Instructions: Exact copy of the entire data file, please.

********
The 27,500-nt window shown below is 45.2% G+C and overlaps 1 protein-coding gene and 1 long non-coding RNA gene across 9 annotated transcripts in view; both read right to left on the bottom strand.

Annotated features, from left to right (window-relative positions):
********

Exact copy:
The 27,500-nt window shown below is 45.2% G+C and overlaps 1 protein-coding gene and 1 long non-coding RNA gene across 9 annotated transcripts in view; both read right to left on the bottom strand.

Annotated features, from left to right (window-relative positions):